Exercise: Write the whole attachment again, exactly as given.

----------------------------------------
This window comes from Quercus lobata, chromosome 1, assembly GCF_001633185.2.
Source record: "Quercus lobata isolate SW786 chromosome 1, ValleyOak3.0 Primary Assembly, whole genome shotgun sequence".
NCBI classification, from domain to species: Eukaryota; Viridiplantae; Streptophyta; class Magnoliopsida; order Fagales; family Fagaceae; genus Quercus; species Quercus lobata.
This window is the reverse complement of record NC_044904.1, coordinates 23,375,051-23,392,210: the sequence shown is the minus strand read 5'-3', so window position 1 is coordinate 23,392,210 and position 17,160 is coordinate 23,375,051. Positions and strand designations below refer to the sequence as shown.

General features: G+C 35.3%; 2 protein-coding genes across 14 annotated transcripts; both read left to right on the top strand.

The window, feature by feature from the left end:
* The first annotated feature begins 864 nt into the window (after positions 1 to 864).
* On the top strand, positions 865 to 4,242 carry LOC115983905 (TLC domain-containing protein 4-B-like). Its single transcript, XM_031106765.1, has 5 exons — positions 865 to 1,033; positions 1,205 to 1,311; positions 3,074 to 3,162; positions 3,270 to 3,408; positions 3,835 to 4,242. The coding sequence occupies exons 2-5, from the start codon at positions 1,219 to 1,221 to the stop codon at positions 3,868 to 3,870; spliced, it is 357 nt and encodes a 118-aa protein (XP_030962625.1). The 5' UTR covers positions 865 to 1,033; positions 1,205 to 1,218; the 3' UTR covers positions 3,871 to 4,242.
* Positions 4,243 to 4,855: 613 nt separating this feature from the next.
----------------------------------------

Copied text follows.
This window comes from Quercus lobata, chromosome 1, assembly GCF_001633185.2.
Source record: "Quercus lobata isolate SW786 chromosome 1, ValleyOak3.0 Primary Assembly, whole genome shotgun sequence".
NCBI classification, from domain to species: Eukaryota; Viridiplantae; Streptophyta; class Magnoliopsida; order Fagales; family Fagaceae; genus Quercus; species Quercus lobata.
This window is the reverse complement of record NC_044904.1, coordinates 23,375,051-23,392,210: the sequence shown is the minus strand read 5'-3', so window position 1 is coordinate 23,392,210 and position 17,160 is coordinate 23,375,051. Positions and strand designations below refer to the sequence as shown.

General features: G+C 35.3%; 2 protein-coding genes across 14 annotated transcripts; both read left to right on the top strand.

The window, feature by feature from the left end:
* The first annotated feature begins 864 nt into the window (after positions 1 to 864).
* On the top strand, positions 865 to 4,242 carry LOC115983905 (TLC domain-containing protein 4-B-like). Its single transcript, XM_031106765.1, has 5 exons — positions 865 to 1,033; positions 1,205 to 1,311; positions 3,074 to 3,162; positions 3,270 to 3,408; positions 3,835 to 4,242. The coding sequence occupies exons 2-5, from the start codon at positions 1,219 to 1,221 to the stop codon at positions 3,868 to 3,870; spliced, it is 357 nt and encodes a 118-aa protein (XP_030962625.1). The 5' UTR covers positions 865 to 1,033; positions 1,205 to 1,218; the 3' UTR covers positions 3,871 to 4,242.
* Positions 4,243 to 4,855: 613 nt separating this feature from the next.